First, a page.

Understanding Dog Communication: Lifted Paws
Your dog interacts with you using his body every single day. It’s up to us, as responsible dog owners, to decode their behavior and decipher what they are trying to tell us. Paw lifting, as common as it is, serves a few different communication purposes: some innocent and some potentially threatening. In this article, we’ll explore the different types of paw lifting and how these incidents should be handled. To ensure everyone’s safety, read on and protect your four-legged friend with a Canine Liability Insurance policy.
Reason #1: Fear or anxiety.
Hunting dogs lift their paw when they’re gearing up to start the chase. If your dog does this while on a walk, it’s likely because he sees a duck, cat, or squirrel – something he can’t wait to run after. However, if you have a new dog, or a dog who is wary of new people and situations, he might lift his paw to show his anxiety. However, if he continues to face you, does not hide, and tucks his tail, he’s unsure of his surroundings. Take your time to ease his nervousness and show that whoever he’s afraid of will not hurt him.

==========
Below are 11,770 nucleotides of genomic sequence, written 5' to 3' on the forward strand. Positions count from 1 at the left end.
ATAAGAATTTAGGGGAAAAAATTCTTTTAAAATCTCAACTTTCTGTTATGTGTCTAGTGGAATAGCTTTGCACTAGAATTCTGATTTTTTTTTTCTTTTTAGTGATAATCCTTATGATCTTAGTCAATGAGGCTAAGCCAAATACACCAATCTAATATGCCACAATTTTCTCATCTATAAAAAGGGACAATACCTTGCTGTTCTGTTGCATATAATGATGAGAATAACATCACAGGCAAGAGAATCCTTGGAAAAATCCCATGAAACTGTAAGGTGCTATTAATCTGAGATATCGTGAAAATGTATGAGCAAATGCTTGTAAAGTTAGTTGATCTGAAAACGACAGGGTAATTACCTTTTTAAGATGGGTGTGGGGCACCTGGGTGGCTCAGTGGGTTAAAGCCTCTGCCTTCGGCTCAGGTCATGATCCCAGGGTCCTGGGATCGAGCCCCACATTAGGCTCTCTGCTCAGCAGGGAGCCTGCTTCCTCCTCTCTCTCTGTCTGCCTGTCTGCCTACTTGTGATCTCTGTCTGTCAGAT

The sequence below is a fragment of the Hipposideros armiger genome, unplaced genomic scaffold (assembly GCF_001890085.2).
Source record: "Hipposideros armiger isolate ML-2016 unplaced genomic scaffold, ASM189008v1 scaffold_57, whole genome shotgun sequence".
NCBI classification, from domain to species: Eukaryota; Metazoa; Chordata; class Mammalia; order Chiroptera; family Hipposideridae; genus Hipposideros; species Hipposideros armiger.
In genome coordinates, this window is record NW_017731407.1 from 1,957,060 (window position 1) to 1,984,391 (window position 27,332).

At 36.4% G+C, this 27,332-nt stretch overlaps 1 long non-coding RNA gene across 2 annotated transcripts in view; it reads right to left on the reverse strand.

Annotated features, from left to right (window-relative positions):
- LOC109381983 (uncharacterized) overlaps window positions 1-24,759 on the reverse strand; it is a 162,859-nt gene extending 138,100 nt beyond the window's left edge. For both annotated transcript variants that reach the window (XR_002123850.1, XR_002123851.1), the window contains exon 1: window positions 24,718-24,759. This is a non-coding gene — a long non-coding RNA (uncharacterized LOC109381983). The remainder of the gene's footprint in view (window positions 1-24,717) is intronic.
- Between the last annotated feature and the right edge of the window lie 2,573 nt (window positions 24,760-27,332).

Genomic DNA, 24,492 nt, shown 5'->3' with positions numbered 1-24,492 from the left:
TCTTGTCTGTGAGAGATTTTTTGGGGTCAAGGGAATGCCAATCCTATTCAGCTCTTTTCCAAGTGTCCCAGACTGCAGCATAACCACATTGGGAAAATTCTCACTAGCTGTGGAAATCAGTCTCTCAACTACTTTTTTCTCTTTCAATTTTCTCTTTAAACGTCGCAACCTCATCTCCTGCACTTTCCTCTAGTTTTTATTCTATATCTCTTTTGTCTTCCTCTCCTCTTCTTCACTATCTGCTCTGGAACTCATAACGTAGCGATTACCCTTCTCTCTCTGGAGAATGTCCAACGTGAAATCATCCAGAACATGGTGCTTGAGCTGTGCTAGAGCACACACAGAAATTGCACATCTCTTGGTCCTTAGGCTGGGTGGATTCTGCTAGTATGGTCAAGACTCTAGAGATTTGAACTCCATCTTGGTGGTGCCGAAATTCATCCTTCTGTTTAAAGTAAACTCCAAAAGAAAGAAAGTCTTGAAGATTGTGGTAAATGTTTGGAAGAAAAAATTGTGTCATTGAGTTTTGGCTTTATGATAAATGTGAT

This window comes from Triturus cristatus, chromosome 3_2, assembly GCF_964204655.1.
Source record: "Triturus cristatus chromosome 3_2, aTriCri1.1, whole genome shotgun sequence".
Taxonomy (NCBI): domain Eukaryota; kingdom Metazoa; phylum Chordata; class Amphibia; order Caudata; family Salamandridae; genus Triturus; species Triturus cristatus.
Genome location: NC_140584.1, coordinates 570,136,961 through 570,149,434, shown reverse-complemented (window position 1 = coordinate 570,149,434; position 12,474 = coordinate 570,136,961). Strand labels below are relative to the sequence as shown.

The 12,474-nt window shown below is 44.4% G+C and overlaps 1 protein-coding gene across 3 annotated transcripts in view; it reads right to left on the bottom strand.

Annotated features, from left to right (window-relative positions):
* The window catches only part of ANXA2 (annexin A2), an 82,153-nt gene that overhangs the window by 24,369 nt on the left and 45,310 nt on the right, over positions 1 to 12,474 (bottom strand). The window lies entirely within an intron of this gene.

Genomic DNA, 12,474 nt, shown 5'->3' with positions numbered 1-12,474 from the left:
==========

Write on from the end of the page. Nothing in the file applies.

According to Dogster, dogs will show fear for a number of reasons: neglect, abuse, improper socialization and more.
Pay attention to your dog’s body language, especially if he is cowering and attempting to hide in combination with a lifted paw. This signals fear and whoever is trying to approach your dog should stop and give him space.
Reason #2: Anticipation.
See that delicious plate of food on the table? If your dog is eyeing it with his paw lifted, he’s excited about the opportunity to share your meal with you.
The more you understand your dog’s body language, the quicker you can decode what he’s telling you. In turn, you can prevent unwanted interactions and negative reactions such as growling or biting.
There are many reasons a dog may bite, and it’s not always 100% preventable. In addition to financially protecting dog owners from dog bite claims, our Canine Liability Policy also covers other injuries to people, including scratches and fall injuries caused by dogs and injuries to other animals. Please contact us today for more information at (407) 865-7477, ext. 101.